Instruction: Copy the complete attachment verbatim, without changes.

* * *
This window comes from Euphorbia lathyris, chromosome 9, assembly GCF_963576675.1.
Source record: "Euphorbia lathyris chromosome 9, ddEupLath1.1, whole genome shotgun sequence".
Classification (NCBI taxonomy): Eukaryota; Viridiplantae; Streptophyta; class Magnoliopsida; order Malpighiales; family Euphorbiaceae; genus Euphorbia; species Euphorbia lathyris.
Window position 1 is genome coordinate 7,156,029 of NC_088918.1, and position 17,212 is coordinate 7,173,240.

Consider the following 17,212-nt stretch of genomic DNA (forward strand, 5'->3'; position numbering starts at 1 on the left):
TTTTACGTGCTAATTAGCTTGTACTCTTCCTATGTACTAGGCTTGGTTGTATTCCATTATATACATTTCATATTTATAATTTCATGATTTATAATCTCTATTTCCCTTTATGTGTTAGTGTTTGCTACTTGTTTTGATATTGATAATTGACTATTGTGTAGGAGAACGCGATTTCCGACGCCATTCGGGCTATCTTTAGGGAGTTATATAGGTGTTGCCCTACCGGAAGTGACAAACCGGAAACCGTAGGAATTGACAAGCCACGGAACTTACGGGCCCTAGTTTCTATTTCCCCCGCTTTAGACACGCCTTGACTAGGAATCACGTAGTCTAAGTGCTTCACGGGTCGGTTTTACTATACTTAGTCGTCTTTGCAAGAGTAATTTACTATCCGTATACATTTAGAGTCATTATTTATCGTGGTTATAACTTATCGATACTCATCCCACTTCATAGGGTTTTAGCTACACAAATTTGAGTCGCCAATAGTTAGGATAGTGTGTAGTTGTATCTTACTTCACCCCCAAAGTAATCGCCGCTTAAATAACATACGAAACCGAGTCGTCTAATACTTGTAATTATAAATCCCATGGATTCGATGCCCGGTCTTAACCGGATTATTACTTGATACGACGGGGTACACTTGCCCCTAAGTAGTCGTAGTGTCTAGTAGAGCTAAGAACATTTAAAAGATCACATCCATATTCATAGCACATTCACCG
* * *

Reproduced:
This window comes from Euphorbia lathyris, chromosome 9, assembly GCF_963576675.1.
Source record: "Euphorbia lathyris chromosome 9, ddEupLath1.1, whole genome shotgun sequence".
Classification (NCBI taxonomy): Eukaryota; Viridiplantae; Streptophyta; class Magnoliopsida; order Malpighiales; family Euphorbiaceae; genus Euphorbia; species Euphorbia lathyris.
Window position 1 is genome coordinate 7,156,029 of NC_088918.1, and position 17,212 is coordinate 7,173,240.

Consider the following 17,212-nt stretch of genomic DNA (forward strand, 5'->3'; position numbering starts at 1 on the left):
TTTTACGTGCTAATTAGCTTGTACTCTTCCTATGTACTAGGCTTGGTTGTATTCCATTATATACATTTCATATTTATAATTTCATGATTTATAATCTCTATTTCCCTTTATGTGTTAGTGTTTGCTACTTGTTTTGATATTGATAATTGACTATTGTGTAGGAGAACGCGATTTCCGACGCCATTCGGGCTATCTTTAGGGAGTTATATAGGTGTTGCCCTACCGGAAGTGACAAACCGGAAACCGTAGGAATTGACAAGCCACGGAACTTACGGGCCCTAGTTTCTATTTCCCCCGCTTTAGACACGCCTTGACTAGGAATCACGTAGTCTAAGTGCTTCACGGGTCGGTTTTACTATACTTAGTCGTCTTTGCAAGAGTAATTTACTATCCGTATACATTTAGAGTCATTATTTATCGTGGTTATAACTTATCGATACTCATCCCACTTCATAGGGTTTTAGCTACACAAATTTGAGTCGCCAATAGTTAGGATAGTGTGTAGTTGTATCTTACTTCACCCCCAAAGTAATCGCCGCTTAAATAACATACGAAACCGAGTCGTCTAATACTTGTAATTATAAATCCCATGGATTCGATGCCCGGTCTTAACCGGATTATTACTTGATACGACGGGGTACACTTGCCCCTAAGTAGTCGTAGTGTCTAGTAGAGCTAAGAACATTTAAAAGATCACATCCATATTCATAGCACATTCACCG